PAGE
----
The colour of debt
The next British prime minister will be committed to a balanced government budget. In the campaign leading up to Thursday’s election, David Cameron, the Conservative Party incumbent, has stressed the need for “fiscal discipline”. His argument with Ed Miliband, the Labour Party challenger, is only over the right pace for eliminating the deficit, expected to be 4.8 percent of UK GDP in 2015.
The debate is unedifying. It is filled with outlandish promises and historical fictions. The worst part is the general agreement that fiscal deficits are basically bad and that high levels of government debt are a clear danger to the nation. The truth is far more subtle.
Government deficits are not like other deficits and government debt is not like other debt. The basic difference was popularised by John Maynard Keynes in the 1930s.
Households and companies are allocated economic resources through their cash incomes. When they borrow, they are taking more than they are earning. The borrowers may be ambitious, desperate, greedy or over-eager. But justice usually requires them eventually to repay their debts, so the loan-financed immediate spending is matched by lesser future spending mandated by repayment and interest costs. Over time, personal and corporate budgets should balance.
Governments are different. True, they are allocated economic resources, much as wage-earners and product-sellers are. However, a government is much more than a single tax-financed cog in a complex economic machine. It stands over the whole thing. It is ultimately responsible for ensuring that there is the right amount of paid work and the best possible array of goods and services. More often than not, balanced budgets get in the way of these broad goals.
Keynes pointed out that an excess of government spending over the tax take can put money in useful places, for example into the bank accounts of consumers and companies. Their additional cash leads to more spending, and the spending brings more goods and services into the world. If the government’s allocations are correctly calibrated, everyone is better off.
The UK government took this advice after the 2008 financial crisis had reduced both economic activity and tax revenue. It basically kept on spending as before, allowing the fiscal deficit to rise to 10.9 percent of GDP in 2009. The policy, which was adopted in all developed economies, was right. The U.S. experience at least hints that more borrowing then led to stronger GDP growth later. In the UK, both Labour, which was in power until 2010, and the Conservatives can be satisfied with that part of their record.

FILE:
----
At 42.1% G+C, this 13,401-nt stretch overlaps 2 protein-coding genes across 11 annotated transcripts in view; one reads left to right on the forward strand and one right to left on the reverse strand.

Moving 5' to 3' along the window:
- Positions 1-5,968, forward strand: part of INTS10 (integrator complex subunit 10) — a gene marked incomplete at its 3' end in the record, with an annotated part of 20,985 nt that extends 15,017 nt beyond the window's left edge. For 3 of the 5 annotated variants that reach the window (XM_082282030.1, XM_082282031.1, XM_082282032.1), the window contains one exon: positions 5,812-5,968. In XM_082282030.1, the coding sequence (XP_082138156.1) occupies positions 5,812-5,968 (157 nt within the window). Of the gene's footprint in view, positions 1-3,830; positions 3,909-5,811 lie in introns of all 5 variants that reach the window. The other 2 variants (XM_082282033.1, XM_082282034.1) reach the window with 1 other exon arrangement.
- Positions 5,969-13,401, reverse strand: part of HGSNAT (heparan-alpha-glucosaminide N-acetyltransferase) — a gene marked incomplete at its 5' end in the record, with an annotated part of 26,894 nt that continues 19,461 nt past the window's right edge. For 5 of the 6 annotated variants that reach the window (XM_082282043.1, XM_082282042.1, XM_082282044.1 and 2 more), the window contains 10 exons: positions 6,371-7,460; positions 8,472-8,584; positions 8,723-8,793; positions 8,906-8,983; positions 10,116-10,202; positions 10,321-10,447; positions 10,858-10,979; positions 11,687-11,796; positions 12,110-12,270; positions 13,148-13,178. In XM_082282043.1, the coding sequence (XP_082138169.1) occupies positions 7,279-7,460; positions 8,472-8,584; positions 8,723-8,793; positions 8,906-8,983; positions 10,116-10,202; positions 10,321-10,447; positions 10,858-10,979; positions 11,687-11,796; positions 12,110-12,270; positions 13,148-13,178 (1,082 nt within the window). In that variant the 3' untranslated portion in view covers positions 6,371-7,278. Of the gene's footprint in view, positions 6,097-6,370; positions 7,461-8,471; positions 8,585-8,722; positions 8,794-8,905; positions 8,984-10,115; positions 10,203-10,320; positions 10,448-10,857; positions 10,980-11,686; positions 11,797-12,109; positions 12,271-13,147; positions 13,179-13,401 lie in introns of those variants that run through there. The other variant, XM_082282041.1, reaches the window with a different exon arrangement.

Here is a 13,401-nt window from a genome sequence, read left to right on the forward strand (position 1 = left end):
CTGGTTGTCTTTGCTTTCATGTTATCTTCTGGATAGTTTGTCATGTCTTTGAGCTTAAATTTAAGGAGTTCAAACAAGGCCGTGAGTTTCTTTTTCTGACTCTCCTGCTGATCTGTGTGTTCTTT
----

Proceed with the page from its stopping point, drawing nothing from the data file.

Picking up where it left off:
The many years of high fiscal deficits have led to a doubling of the ratio of overall British sovereign debt to the country’s GDP, from 38 percent in 2007 to an expected 83 percent in 2015, according to the International Monetary Fund. But as long as British government debt is held by UK taxpayers, the effect on the nation’s economy can be small. The cash flows related to debt – issue, interest payments and redemption – can be fully integrated into the tax system.
Government debt and deficits do raise serious political and technical issues. Politically, many voters clearly fear too high borrowing. Investors also fear that high deficits eventually lead to high inflation, while rating agencies fret over defaults. The Cameron government used these concerns to justify its commitment to rapid deficit reduction.
As for the technical considerations, there are finely balanced arguments about the appropriate size of any government’s deficit in any year. How should they be funded? How should the government spend the money it raises? Should governments be anxious to take money from foreigners, who cannot be taxed? Is deficit financing harsh on the poor?
Neither Cameron nor Miliband seems interested in finding answers to these serious questions. The preference for ignorant sound-bites is all too typical of contemporary politicians. In Germany and the United States, the cult of the balanced budget also has strong political support.
The professional economic debate is better, but it is marred by extreme views, simplistic rhetoric and biased historical studies. Deficit-loving economists such as Paul Krugman seem to believe that a bigger fiscal deficit is almost always better for the economy than a smaller one. He and other expansionists slug it out with a smaller number of deficit-hating economists, for example Harvard’s Ken Rogoff. The fans of fiscal austerity are persuaded that big deficits are a sign of political-economic incompetence and that big sovereign debt loads tend to lead to crisis and stagnation.
In line with their too often simplistic analysis, mainstream economists frequently provide excessively simple nostrums about deficits. The recent result of following their advice was the credit boom of the 2000s, the worst global financial crisis since the 1930s and six years of sluggish recovery.
The right approach is not ideological but detailed. Macroeconomic management cannot be reduced to deficits or no deficits. It is the delicate art of guiding the complex interactions of fiscal policy, monetary policy, financial regulation, labour markets, industrial structures, savings habits and international trade and capital flows. That requires carefully calibrated policies. Demonising government deficits, and debt, is counterproductive.